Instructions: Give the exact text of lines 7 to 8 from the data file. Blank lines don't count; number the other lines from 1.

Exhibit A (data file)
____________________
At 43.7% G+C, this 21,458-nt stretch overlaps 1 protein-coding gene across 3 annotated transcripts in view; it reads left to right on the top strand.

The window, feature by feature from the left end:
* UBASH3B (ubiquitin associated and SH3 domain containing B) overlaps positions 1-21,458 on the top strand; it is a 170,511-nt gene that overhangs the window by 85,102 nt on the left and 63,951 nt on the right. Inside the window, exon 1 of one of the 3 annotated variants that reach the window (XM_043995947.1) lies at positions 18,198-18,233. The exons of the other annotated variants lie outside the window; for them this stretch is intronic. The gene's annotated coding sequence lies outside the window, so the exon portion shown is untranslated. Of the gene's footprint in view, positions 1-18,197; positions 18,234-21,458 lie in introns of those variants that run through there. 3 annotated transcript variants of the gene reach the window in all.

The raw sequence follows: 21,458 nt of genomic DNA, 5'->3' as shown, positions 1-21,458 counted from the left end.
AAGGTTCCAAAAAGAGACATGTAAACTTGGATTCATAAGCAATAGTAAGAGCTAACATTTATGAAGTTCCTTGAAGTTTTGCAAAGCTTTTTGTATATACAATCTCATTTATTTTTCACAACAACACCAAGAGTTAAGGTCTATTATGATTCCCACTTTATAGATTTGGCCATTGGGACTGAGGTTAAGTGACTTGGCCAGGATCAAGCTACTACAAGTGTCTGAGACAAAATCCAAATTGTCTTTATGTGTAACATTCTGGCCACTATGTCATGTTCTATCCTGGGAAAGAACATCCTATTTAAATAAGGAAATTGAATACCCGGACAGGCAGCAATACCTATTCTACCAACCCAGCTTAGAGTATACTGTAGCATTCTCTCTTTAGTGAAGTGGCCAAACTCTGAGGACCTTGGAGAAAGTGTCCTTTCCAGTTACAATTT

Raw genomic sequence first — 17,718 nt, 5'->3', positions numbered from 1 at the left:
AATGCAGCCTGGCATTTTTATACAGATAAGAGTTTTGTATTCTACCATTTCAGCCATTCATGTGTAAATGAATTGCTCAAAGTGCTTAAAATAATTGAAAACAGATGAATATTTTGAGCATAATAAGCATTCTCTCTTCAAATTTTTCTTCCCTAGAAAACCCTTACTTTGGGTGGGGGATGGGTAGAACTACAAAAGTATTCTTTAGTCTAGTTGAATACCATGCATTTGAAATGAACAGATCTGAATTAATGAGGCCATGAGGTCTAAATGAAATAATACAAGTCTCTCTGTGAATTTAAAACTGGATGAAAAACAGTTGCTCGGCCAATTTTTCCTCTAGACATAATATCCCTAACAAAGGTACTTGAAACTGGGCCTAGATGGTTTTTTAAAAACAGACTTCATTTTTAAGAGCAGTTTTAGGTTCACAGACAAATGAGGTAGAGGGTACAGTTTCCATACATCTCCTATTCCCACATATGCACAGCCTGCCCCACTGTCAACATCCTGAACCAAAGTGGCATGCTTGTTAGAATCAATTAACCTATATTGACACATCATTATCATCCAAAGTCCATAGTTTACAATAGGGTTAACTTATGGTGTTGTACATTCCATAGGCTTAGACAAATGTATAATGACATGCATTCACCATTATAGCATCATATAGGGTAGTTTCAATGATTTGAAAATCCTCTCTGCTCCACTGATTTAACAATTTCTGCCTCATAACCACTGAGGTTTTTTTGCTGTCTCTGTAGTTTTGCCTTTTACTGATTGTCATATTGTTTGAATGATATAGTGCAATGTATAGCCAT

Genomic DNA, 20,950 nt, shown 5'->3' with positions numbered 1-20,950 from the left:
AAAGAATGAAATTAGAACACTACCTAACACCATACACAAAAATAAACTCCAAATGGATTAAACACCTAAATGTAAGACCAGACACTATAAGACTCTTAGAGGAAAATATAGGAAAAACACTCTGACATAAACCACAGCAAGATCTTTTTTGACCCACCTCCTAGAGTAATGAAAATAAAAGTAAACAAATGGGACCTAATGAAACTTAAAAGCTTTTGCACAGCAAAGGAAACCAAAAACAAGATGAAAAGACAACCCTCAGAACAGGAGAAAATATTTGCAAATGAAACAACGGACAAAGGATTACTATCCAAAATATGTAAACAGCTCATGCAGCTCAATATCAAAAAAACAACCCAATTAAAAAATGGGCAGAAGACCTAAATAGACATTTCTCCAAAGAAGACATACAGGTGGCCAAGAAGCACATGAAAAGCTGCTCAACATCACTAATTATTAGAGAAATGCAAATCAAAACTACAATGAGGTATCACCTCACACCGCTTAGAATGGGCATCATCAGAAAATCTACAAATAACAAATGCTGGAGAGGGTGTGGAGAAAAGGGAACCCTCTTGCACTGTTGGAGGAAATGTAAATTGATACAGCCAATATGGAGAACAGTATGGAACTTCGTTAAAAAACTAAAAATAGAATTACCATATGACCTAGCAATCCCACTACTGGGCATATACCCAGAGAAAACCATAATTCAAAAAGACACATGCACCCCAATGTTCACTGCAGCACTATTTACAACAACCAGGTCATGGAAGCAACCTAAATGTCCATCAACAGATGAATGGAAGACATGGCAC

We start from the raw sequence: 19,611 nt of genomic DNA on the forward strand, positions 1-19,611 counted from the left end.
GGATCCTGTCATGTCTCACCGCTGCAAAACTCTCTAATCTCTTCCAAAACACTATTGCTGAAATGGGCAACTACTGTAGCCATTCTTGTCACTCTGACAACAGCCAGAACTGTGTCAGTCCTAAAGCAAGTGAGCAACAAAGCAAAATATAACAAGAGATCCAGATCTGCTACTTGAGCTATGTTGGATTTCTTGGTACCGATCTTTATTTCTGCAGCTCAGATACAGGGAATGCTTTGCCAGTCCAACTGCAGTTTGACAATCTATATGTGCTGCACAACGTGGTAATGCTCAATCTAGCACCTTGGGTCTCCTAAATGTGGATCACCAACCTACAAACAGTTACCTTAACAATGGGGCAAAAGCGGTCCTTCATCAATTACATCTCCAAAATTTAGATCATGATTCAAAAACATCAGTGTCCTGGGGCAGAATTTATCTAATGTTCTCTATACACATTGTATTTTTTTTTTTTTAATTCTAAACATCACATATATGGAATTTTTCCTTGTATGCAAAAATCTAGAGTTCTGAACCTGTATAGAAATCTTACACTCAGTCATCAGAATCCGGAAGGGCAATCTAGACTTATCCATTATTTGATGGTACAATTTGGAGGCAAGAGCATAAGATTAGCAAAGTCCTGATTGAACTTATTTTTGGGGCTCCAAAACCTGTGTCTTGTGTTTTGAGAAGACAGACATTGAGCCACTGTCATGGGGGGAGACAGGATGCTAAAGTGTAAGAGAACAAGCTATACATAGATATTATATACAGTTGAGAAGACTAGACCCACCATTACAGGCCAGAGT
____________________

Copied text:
AATGCAGCCTGGCATTTTTATACAGATAAGAGTTTTGTATTCTACCATTTCAGCCATTCATGTGTAAATGAATTGCTCAAAGTGCTTAAAATAATTGAAAACAGATGAATATTTTGAGCATAATAAGCATTCTCTCTTCAAATTTTTCTTCCCTAGAAAACCCTTACTTTGGGTGGGGGATGGGTAGAACTACAAAAGTATTCTTTAGTCTAGTTGAATACCATGCATTTGAAATGAACAGATCTGAATTAATGAGGCCATGAGGTCTAAATGAAATAATACAAGTCTCTCTGTGAATTTAAAACTGGATGAAAAACAGTTGCTCGGCCAATTTTTCCTCTAGACATAATATCCCTAACAAAGGTACTTGAAACTGGGCCTAGATGGTTTTTTAAAAACAGACTTCATTTTTAAGAGCAGTTTTAGGTTCACAGACAAATGAGGTAGAGGGTACAGTTTCCATACATCTCCTATTCCCACATATGCACAGCCTGCCCCACTGTCAACATCCTGAACCAAAGTGGCATGCTTGTTAGAATCAATTAACCTATATTGACACATCATTATCATCCAAAGTCCATAGTTTACAATAGGGTTAACTTATGGTGTTGTACATTCCATAGGCTTAGACAAATGTATAATGACATGCATTCACCATTATAGCATCATATAGGGTAGTTTCAATGATTTGAAAATCCTCTCTGCTCCACTGATTTAACAATTTCTGCCTCATAACCACTGAGGTTTTTTTGCTGTCTCTGTAGTTTTGCCTTTTACTGATTGTCATATTGTTTGAATGATATAGTGCAATGTATAGCCAT

Genomic DNA, 20,950 nt, shown 5'->3' with positions numbered 1-20,950 from the left: